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Secure overlay network design. (English) Zbl 1184.68040
Summary: Due to the increasing security threats on the Internet, new overlay network architectures have been proposed to secure privileged services. In these architectures, the application servers are protected by a defense perimeter where only traffic from entities called servlets are allowed to pass. End users must be authorized and can only communicate with entities called access points (APs). APs relay authorized users’ requests to servlets, which in turn pass them to the servers. The identity of APs are publicly known while the servlets are typically secret. All communications are done through the public Internet. Thus all the entities involved form an overlay network. The main component of this distributed system consists of \(n\) APs and \(m\) servlets. A design for a network is a bipartite graph with APs on one side, and the servlets on the other side. If an AP is compromised by an attacker (or fails), all the servlets that are connected to it are subject to attack. An AP is \(blocked\), if all servlets connected to it are subject to attack.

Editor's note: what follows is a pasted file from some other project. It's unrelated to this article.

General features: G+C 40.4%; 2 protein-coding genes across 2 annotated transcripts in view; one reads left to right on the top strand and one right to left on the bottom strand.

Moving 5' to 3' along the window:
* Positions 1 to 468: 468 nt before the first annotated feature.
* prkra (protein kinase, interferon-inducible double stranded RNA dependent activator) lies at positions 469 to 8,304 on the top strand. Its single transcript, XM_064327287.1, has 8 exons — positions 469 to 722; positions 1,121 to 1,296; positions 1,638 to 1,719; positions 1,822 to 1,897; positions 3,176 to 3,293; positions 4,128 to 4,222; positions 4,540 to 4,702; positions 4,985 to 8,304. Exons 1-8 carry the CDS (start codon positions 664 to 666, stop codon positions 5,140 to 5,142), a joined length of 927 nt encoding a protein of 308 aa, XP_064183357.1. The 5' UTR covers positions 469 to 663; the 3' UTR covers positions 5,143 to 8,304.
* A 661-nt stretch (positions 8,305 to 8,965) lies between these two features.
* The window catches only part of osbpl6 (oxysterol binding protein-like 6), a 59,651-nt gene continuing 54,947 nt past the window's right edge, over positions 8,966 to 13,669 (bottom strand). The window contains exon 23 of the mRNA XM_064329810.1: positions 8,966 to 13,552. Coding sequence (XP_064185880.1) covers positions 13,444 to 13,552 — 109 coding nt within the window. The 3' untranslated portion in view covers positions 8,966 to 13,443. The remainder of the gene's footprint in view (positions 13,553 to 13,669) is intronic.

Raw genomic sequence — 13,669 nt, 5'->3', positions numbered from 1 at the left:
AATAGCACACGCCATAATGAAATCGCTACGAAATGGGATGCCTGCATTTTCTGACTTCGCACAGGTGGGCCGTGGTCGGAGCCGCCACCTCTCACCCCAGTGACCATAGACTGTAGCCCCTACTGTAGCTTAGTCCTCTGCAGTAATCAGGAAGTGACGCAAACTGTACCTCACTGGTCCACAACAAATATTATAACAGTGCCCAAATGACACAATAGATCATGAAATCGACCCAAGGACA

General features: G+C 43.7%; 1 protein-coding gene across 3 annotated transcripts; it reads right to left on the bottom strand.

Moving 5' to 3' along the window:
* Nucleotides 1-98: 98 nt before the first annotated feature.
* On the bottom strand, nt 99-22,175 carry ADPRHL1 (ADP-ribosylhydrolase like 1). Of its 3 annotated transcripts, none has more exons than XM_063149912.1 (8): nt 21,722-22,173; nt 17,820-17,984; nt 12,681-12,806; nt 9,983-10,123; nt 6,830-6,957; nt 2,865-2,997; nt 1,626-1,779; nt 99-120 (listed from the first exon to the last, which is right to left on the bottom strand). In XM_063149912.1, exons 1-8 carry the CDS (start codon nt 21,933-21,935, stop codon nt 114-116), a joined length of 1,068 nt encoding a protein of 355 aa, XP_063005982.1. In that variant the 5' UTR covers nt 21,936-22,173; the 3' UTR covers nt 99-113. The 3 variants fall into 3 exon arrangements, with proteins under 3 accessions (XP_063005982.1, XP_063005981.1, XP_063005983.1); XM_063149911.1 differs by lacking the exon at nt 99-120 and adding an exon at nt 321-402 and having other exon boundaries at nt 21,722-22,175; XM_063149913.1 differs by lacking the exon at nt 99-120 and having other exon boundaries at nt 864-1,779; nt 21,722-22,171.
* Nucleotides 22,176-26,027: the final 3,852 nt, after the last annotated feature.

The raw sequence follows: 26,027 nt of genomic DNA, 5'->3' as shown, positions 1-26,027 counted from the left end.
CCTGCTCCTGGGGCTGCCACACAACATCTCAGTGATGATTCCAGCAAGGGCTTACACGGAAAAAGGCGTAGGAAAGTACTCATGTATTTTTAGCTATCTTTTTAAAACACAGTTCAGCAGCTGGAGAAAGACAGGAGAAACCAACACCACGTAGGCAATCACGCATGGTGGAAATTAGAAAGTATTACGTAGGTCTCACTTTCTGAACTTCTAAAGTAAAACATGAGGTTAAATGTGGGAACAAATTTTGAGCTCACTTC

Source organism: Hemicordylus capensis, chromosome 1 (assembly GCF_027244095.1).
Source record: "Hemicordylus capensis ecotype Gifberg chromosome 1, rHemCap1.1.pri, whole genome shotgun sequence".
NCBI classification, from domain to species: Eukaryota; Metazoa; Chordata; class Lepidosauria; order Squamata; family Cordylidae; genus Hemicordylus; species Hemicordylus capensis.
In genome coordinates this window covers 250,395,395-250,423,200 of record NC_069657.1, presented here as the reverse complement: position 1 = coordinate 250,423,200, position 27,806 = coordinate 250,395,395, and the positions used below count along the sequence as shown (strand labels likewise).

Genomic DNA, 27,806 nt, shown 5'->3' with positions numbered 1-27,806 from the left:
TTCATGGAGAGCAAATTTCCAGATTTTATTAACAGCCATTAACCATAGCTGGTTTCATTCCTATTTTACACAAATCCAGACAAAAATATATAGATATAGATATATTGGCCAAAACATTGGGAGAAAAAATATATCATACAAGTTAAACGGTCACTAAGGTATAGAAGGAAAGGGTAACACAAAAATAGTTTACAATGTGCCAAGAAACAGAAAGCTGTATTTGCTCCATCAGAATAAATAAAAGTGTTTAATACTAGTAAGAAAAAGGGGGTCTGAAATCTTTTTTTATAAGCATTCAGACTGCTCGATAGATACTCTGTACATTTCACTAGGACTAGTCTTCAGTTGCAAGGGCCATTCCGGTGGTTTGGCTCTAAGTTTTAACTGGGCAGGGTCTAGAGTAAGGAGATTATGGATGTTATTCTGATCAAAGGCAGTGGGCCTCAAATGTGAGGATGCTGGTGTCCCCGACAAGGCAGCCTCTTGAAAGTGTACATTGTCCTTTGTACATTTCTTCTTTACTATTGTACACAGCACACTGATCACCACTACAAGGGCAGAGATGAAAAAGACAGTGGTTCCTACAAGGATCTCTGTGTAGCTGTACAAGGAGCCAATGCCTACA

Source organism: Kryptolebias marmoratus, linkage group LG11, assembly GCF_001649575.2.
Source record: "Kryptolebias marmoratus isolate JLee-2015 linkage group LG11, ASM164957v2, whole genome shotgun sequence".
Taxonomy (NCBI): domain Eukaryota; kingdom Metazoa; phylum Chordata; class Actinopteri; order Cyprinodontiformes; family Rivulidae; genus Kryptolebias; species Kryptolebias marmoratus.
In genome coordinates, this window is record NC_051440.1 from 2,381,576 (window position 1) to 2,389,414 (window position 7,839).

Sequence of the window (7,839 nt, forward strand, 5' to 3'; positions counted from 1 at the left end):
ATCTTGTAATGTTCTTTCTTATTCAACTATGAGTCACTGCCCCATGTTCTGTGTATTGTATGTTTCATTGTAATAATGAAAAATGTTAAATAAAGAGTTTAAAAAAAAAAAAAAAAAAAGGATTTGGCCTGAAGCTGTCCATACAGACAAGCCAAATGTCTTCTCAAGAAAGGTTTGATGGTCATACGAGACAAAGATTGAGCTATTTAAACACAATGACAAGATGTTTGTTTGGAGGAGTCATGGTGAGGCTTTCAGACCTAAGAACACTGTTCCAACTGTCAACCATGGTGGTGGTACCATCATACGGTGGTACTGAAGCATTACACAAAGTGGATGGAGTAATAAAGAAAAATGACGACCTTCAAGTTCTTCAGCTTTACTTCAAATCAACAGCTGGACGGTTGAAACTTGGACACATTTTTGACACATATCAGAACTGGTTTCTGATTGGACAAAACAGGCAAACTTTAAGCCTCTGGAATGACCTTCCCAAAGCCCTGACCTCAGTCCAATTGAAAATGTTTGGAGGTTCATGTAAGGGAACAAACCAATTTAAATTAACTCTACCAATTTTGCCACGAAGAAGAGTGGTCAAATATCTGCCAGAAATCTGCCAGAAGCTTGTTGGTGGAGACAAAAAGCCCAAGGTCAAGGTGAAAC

We consider two models for the failures: In the stochastic model, we assume that each AP \(i\) fails with a given probability \(p_i\). In the adversarial model, we assume that there is an adversary that knows the topology of the network and chooses at most \(k\) APs to compromise. In both models, our objective is to design the connections between APs and servlets to minimize the (expected/worst-case) number of blocked APs. In this paper, we give a polynomial-time algorithm for this problem in the stochastic model when the number of servlets is a constant. We also show that if the probability of failure of each AP is at least 1/2, then in the optimal design each AP is connected to only one servlet (we call such designs \(star-shaped\)), and give a polynomial-time algorithm to find the best star-shaped design. We observe that this statement is not true if the failure probabilities are small. In the adversarial model, we show that the problem is related to a problem in combinatorial set theory, and use this connection to give bounds on the maximum number of APs that a perfectly failure-resistant design with a given number of servlets can support. Our results provide the first rigorous theoretical foundation for practical secure overlay network design.
MSC:
68M10 Network design and communication in computer systems
68R05 Combinatorics in computer science
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